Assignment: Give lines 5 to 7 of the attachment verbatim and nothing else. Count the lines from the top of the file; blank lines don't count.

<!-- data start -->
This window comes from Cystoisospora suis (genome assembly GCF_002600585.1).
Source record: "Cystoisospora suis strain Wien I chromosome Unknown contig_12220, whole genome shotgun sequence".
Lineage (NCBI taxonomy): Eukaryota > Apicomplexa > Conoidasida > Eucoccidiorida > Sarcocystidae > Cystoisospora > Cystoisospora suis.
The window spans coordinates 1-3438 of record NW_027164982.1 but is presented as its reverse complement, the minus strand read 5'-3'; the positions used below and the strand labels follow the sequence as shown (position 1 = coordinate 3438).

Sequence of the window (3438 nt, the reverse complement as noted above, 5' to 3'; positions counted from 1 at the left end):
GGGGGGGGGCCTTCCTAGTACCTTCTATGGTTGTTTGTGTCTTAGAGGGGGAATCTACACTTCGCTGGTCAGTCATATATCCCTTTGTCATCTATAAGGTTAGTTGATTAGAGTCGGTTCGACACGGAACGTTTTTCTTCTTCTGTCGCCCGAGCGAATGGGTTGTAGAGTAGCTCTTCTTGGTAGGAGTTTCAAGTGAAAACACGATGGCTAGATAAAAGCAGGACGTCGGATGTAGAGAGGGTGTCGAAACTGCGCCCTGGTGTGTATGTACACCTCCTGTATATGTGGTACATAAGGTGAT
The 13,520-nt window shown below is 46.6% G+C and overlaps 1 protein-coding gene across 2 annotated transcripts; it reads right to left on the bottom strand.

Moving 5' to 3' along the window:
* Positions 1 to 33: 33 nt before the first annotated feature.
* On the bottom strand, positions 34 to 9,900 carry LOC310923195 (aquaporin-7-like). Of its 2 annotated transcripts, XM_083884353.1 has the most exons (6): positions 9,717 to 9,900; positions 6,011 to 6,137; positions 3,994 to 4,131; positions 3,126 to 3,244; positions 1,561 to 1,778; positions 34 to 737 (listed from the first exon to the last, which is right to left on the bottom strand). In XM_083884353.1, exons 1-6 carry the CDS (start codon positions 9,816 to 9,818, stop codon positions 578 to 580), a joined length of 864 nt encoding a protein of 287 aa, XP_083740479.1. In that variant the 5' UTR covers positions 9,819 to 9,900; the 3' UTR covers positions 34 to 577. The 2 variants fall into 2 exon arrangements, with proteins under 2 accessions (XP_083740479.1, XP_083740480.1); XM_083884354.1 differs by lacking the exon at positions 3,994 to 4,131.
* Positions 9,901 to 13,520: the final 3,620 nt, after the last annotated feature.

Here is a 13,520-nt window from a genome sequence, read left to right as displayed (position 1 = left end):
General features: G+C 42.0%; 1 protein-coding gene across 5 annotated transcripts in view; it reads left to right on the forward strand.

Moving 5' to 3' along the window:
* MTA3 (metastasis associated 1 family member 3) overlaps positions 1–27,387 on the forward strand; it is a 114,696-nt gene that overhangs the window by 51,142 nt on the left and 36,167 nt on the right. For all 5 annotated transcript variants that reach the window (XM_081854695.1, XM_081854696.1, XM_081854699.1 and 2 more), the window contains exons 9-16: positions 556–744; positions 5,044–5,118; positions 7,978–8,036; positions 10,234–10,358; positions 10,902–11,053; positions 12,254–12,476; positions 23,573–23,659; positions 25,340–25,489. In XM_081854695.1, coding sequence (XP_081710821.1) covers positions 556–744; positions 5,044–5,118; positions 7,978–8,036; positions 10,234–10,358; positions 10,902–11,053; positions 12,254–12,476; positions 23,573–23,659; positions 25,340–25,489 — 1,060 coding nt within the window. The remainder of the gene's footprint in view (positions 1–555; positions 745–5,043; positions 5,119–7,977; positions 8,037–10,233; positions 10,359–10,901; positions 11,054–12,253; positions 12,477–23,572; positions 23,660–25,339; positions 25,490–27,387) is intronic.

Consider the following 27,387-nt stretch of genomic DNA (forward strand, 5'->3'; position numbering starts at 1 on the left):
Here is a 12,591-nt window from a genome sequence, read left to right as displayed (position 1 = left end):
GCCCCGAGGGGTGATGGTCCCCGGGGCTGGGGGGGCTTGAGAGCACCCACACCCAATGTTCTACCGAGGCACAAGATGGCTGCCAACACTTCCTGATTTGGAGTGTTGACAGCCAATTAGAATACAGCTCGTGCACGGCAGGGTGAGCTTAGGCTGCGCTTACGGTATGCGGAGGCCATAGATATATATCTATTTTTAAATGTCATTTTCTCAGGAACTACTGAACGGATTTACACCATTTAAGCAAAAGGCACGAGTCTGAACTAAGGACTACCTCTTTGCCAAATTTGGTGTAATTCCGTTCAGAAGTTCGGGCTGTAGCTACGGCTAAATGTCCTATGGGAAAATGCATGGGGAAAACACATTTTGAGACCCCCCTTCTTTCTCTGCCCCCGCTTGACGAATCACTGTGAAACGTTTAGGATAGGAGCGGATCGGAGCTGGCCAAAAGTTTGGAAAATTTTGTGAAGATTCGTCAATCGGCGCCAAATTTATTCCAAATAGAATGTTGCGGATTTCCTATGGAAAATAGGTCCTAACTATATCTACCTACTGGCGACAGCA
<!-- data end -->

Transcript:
Sequence of the window (3438 nt, the reverse complement as noted above, 5' to 3'; positions counted from 1 at the left end):
GGGGGGGGGCCTTCCTAGTACCTTCTATGGTTGTTTGTGTCTTAGAGGGGGAATCTACACTTCGCTGGTCAGTCATATATCCCTTTGTCATCTATAAGGTTAGTTGATTAGAGTCGGTTCGACACGGAACGTTTTTCTTCTTCTGTCGCCCGAGCGAATGGGTTGTAGAGTAGCTCTTCTTGGTAGGAGTTTCAAGTGAAAACACGATGGCTAGATAAAAGCAGGACGTCGGATGTAGAGAGGGTGTCGAAACTGCGCCCTGGTGTGTATGTACACCTCCTGTATATGTGGTACATAAGGTGAT
The 13,520-nt window shown below is 46.6% G+C and overlaps 1 protein-coding gene across 2 annotated transcripts; it reads right to left on the bottom strand.